Our experience has shown that some of our clients have had difficulties while creating their packaging.
Here are 3 important tips which will help you create a box that suits your brand image and needs.
Primary, secondary or tertiary?
The first question you need to ask yourself is – “Is my packaging primary, secondary or tertiary?
Primary packaging is the material that first envelops your product and in most cases it is referred to as “conditioning”. It is the very first layer that touches your product. For instance, if your product is tea, it can be conditioned in a thin paper bag (primary) which is then put into a paper or tin box.
Secondary packaging comes next as it helps assemble the different tea bags into one single unit that will be sold. For example coffee capsules (primary) are assembled in one paper box for easier storage but also because secondary packaging is easier to customize and design.
Finally, tertiary packaging is related to bigger packaging boxes in which the products will be most likely transported in order to protect the first two layers.
The term “Packaging” actually refers to all parts of the packaging.
Product packaging has multiple functions and functionalities and you need to determine yours at first.
Containing the product: how many biscuits will there be in one pack? Is it easy to open? Easy to hold?
Protect the product: which material will protect it in a better way? Glass, paper, metal?
Facilitate transportation and storage: It is important to note that rectangular shapes are best fitted for packaging as they are easily stored on palettes and store shelves.
Your packaging helps you convey information about your brand and values but most importantly about your product. It also has 4 major marketing functions:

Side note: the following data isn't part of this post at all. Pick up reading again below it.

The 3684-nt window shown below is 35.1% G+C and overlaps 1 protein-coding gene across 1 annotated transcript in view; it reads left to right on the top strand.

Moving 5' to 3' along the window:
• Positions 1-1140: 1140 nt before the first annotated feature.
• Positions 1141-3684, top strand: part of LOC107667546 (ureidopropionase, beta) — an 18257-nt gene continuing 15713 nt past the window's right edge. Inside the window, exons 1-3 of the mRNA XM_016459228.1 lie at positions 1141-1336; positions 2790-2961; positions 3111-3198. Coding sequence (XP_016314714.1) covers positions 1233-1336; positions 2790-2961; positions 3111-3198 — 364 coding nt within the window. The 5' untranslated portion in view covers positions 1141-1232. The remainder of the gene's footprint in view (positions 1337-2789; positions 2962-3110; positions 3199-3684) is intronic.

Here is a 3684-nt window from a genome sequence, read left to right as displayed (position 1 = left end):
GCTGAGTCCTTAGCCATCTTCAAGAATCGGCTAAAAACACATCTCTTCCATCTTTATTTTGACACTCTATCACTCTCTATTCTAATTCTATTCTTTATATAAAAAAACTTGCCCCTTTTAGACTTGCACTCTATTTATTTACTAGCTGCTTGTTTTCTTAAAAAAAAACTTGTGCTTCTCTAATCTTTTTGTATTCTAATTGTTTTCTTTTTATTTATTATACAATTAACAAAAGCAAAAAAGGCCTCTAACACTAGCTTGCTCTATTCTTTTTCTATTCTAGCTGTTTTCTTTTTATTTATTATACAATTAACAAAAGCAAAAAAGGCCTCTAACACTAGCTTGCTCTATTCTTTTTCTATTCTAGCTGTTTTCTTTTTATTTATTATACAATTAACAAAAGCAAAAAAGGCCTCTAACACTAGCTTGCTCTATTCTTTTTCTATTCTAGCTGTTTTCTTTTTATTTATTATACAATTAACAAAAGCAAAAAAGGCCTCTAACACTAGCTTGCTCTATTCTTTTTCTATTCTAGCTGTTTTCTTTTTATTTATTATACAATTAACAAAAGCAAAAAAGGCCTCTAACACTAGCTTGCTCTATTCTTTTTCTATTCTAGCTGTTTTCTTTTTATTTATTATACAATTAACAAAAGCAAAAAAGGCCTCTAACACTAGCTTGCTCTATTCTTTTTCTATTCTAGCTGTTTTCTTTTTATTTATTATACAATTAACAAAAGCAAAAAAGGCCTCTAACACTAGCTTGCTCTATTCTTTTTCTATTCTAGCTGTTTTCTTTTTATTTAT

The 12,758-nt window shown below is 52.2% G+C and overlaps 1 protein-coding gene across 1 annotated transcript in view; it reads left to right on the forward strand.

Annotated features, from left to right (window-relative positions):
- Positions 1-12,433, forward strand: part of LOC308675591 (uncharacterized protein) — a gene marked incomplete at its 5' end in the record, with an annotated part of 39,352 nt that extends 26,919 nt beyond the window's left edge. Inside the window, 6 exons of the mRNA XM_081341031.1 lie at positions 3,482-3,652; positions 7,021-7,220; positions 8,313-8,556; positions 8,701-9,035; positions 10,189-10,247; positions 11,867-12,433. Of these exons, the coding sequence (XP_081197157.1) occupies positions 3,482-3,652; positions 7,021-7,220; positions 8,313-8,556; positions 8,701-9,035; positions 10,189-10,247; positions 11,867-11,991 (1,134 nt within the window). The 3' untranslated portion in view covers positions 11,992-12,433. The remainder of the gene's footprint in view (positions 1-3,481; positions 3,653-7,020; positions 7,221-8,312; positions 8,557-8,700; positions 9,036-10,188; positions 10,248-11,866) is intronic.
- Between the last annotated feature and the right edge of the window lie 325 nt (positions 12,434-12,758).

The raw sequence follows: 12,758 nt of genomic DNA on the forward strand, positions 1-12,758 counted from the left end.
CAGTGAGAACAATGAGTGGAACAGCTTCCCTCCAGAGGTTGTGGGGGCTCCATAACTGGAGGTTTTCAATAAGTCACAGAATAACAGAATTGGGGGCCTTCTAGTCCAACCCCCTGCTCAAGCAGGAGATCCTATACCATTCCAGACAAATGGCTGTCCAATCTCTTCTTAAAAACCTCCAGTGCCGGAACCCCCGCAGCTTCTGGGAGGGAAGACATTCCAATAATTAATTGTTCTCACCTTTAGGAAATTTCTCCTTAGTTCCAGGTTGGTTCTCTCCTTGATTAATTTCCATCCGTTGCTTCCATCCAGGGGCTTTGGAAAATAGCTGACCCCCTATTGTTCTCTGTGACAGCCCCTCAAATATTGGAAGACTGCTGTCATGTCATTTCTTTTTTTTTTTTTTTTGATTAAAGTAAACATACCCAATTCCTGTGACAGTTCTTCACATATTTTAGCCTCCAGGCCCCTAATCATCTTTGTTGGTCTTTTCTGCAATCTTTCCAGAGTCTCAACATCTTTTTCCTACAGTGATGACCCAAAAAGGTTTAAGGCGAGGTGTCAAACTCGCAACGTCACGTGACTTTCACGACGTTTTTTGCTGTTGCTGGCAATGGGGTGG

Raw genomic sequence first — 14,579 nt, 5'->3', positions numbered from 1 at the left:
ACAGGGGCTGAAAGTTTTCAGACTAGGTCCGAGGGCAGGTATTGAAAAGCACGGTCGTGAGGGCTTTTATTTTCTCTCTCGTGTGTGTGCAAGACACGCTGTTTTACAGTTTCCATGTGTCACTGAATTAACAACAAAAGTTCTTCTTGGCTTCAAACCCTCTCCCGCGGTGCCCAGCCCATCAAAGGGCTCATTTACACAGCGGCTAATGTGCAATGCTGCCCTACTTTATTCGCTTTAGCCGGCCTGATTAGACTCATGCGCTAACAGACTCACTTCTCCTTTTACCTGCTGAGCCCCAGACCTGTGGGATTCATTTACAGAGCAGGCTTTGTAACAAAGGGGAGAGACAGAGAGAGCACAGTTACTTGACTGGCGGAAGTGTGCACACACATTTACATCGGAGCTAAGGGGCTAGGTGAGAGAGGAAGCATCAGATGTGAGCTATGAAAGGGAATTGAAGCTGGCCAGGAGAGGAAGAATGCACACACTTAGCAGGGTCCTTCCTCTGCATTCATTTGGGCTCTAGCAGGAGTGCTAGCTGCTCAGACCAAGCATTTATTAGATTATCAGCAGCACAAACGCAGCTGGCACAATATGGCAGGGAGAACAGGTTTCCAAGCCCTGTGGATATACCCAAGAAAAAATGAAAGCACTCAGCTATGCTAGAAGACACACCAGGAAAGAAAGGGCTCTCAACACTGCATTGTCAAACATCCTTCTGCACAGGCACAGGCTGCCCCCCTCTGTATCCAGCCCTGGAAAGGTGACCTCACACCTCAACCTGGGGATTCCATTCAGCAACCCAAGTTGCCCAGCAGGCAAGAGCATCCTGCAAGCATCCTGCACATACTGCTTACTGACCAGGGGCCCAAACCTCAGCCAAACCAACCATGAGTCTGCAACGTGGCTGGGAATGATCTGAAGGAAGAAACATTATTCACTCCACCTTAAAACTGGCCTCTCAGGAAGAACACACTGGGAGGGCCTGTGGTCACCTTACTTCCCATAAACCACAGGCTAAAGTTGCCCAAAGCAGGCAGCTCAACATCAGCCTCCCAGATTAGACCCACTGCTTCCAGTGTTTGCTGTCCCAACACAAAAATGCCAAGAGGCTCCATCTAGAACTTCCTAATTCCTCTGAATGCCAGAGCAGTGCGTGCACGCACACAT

- Identify the nature of the product – what is it?
- Identify the brand which is the source of differentiation
- Determines the market positioning – luxury, high end, other positioning
- It is an important source of innovation
The different elements of packaging
You always have to think of these whenever conceiving a new packaging item:
- Think of the shape! It has to be practical, ergonomically made and easy to use. It has to instantly show the customer its functionality and help him identify your brand name (take example on the “Fiji Water” bottle and its rectangular shape that can be easily recognized in every circumstance).
- Think carefully about the materials – paper and plastic are usually associated with low cost brands when it comes to cookies and biscuits. Rigid paper and cardboard are used by some of the best and recognized chocolate retailers and they give the impression of a more expensive product (chocolate and boxes of chocolates for example). Wood is commonly used for products which are associated with the BIO and organic labels.
- Colors – Each color has a certain meaning which of course changes according to the cultural differences of every country or region. Here is a link to a website on which you can find explanation on the different color codes and their meaning
- The brand logo and name – these two major elements will differentiate your product from many other ones, as well as your brand market positioning. Polices, hot foiling, letters and images – it is all extremely important because people are visual creatures that explore the world with their 5 senses.
- The label – it plays an essential role because it contains the most of the information – ingredients, address and production date as well as expiry date, the bar-code, net quantity, instructions for use etc. Feel free to visit our Labels section.